With cops on edge following the assassination of two patrol officers on a Brooklyn street, many officers have started turning a blind eye to some minor crimes, sources told The Post, while a union mandate that two patrol cars respond to all police calls has led to slower response times to non-emergencies.
“I’m not writing any summonses. Do you think I’m going to stand there so someone can shoot me or hit me in the head with an ax?” One cop said Sunday, referring to the Dec. 20 slayings and another recent attack on the NYPD.
“I’m concerned about my safety,” the cop added. “I want to go to home to my wife and kids.”
An NYPD supervisor noted, “My guys are writing almost no summonses, and probably only making arrests when they have to — like when a store catches a shoplifter.”
And the Patrolmen’s Benevolent Association directive for cops to respond with at least two patrol cars has resulted in a manpower shortage that’s delaying response times to non-emergencies — such as burglaries or car crashes without injuries — to as much as four hours, sources said.
Meanwhile, Police Commissioner Bill Bratton predicted a long, cold war between Mayor Bill de Blasio and the NYPD’s rank and file Sunday, while admitting that morale among cops was so low, the problem could no longer be denied.
Bratton said cops across the country also “feel under attack,” including from “the federal government at the highest levels.”
On NBC’s “Meet the Press,” Bratton said he was hoping to sit down with police union leaders this week, but conceded that tensions between cops and de Blasio weren’t likely to ease soon.
“I think it’s probably a rift that is going to go on for a while longer,” he said.
Bratton also bluntly said that “morale in the department at this time is low.”
“There’s no getting around that. That’s the reality,” he told CBS’s “Face the Nation.”
Bratton condemned the thousands of cops who turned their backs on a live video feed of de Blasio’s eulogy for slain Officer Rafael Ramos during his funeral Saturday in Queens.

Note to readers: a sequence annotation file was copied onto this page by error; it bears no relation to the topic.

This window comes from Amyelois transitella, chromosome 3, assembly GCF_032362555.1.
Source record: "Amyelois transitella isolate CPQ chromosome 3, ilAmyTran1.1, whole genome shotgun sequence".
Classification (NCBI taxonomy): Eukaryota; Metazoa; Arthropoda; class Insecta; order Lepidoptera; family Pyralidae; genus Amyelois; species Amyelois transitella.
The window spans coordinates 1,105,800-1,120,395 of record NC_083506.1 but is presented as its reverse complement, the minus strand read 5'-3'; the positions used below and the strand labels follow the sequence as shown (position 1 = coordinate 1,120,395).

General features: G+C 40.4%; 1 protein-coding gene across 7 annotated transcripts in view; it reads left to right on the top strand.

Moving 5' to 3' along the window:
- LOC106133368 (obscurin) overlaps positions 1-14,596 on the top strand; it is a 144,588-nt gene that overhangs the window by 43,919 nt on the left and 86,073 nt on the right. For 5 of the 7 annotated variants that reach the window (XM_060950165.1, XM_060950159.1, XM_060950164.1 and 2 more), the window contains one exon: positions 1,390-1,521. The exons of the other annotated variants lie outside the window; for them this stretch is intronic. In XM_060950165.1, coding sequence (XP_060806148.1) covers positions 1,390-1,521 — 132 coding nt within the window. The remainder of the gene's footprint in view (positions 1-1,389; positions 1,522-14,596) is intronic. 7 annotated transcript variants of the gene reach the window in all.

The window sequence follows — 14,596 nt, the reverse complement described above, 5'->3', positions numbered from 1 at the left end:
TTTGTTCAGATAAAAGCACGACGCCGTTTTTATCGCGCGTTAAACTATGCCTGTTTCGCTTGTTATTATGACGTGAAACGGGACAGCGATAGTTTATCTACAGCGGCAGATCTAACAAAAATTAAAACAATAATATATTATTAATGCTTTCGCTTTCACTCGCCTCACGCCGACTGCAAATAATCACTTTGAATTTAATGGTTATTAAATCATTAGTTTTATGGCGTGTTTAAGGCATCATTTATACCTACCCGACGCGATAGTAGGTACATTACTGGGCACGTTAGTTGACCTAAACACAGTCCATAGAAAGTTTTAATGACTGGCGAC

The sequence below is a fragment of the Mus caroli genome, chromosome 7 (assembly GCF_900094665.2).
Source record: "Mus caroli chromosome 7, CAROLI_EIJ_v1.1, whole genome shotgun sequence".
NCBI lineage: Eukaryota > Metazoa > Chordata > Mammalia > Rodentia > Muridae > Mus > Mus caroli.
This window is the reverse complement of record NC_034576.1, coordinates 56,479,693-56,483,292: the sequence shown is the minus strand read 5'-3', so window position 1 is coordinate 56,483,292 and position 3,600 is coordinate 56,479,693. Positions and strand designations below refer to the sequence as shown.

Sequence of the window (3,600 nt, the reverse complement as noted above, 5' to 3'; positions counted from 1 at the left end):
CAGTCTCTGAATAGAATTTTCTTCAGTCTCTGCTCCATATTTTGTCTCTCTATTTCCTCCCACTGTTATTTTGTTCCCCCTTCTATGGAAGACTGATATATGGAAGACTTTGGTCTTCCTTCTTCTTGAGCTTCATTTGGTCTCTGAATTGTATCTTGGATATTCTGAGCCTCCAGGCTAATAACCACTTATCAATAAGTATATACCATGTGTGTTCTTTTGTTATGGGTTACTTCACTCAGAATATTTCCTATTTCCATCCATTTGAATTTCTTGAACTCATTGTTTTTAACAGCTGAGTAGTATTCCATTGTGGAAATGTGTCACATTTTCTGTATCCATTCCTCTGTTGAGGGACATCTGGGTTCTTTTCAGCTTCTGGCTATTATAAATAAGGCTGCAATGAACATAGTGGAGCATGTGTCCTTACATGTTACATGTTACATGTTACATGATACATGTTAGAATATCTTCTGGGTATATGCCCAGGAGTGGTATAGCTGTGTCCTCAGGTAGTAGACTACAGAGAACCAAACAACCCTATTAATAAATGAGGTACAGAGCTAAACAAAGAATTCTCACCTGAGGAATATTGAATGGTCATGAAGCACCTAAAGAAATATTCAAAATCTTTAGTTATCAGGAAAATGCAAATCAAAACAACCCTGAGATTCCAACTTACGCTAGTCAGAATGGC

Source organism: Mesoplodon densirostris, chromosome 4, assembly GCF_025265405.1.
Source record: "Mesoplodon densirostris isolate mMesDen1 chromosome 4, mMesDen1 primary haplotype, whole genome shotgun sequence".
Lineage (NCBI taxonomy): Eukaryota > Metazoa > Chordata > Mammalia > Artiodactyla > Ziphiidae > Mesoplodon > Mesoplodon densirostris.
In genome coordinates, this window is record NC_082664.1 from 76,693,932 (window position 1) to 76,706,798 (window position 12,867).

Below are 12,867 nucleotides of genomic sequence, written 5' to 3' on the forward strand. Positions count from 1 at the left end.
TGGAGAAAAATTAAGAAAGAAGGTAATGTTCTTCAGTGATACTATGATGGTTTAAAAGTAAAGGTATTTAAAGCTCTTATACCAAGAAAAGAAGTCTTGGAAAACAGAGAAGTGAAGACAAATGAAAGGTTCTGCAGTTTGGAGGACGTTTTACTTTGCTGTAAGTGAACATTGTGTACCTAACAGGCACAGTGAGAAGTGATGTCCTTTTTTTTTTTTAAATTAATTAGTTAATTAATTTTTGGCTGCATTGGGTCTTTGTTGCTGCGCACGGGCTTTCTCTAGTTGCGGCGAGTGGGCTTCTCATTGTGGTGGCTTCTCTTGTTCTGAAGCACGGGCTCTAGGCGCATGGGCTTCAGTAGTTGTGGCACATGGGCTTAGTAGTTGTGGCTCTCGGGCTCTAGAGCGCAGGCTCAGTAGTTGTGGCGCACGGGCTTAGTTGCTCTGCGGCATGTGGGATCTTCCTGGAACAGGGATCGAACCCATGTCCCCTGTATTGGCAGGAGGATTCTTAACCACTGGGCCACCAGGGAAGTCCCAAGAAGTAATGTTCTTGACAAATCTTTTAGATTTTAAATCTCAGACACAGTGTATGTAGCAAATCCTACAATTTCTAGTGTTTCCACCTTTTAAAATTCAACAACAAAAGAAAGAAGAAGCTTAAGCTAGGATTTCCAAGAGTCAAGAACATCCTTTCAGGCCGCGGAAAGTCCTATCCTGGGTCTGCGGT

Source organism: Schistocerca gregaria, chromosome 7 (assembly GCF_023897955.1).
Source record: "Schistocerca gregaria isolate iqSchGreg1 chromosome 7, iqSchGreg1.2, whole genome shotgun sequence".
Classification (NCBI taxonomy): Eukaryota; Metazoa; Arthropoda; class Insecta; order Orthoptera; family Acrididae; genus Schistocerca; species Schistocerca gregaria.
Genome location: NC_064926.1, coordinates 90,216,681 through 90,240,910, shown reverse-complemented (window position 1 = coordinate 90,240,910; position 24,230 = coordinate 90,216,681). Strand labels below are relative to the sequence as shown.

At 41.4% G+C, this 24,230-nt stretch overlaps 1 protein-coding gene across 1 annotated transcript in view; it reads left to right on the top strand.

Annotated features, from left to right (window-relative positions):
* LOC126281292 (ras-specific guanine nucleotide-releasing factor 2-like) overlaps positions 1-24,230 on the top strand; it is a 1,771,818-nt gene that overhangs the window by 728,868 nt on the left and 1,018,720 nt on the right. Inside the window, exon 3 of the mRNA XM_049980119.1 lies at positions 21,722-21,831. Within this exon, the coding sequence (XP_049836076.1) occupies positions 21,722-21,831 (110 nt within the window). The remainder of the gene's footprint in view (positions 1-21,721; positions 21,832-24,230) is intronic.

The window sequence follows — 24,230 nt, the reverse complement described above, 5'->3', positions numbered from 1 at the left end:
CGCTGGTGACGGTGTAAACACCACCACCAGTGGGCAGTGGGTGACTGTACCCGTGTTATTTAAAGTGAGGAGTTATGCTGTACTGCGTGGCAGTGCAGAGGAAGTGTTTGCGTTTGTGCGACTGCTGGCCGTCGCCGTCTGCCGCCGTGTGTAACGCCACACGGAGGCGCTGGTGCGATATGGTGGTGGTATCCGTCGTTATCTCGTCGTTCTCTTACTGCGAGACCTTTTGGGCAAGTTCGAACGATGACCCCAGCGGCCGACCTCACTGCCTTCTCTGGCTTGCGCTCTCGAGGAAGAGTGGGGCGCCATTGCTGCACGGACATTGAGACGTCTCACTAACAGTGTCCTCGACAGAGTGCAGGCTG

“I think it was very inappropriate at that event. That funeral was held to honor Officer Ramos,” Bratton said.
One cop in the crowd told The Post he didn’t turn his back on de Blasio, explaining, “I wanted to read his body language. And I listened to his hollow words. He came off as very insincere.”
A recently retired cop who attended the funeral also noted that police from around the country joined in the stunning display of resentment toward de Blasio.
“It’s a national protest against the mayor of New York,” the ex-cop said.
“Mayor de Blasio has lost all respect from men and women of the NYPD, and he will never get it back. Anything he tries to do now is going to be perceived as phony.”
A police union source said: “You can’t blame the officers. These guys are frustrated.”
“They have no way of voicing their opinion to the mayor who, quite honestly, still hasn’t shown them support,” the source said.
Ed Mullins, head of the Sergeants Benevolent Association, called on de Blasio to step up.
“This is an issue that the mayor needs to resolve, not the commissioner. These are his policies and his administration that’s causing the problems, that’s put the city in the situation it’s in,” he said.
“The message is that the mayor is leaning on Bratton to solve his problems. That’s really a lack of leadership.”
7 For the Egyptians shall help in vain, and to no purpose: therefore have I cried concerning this, Their strength is to sit still.
3 Let us break their bands asunder, and cast away their cords from us.
4 He that sitteth in the heavens shall laugh: the Lord shall have them in derision.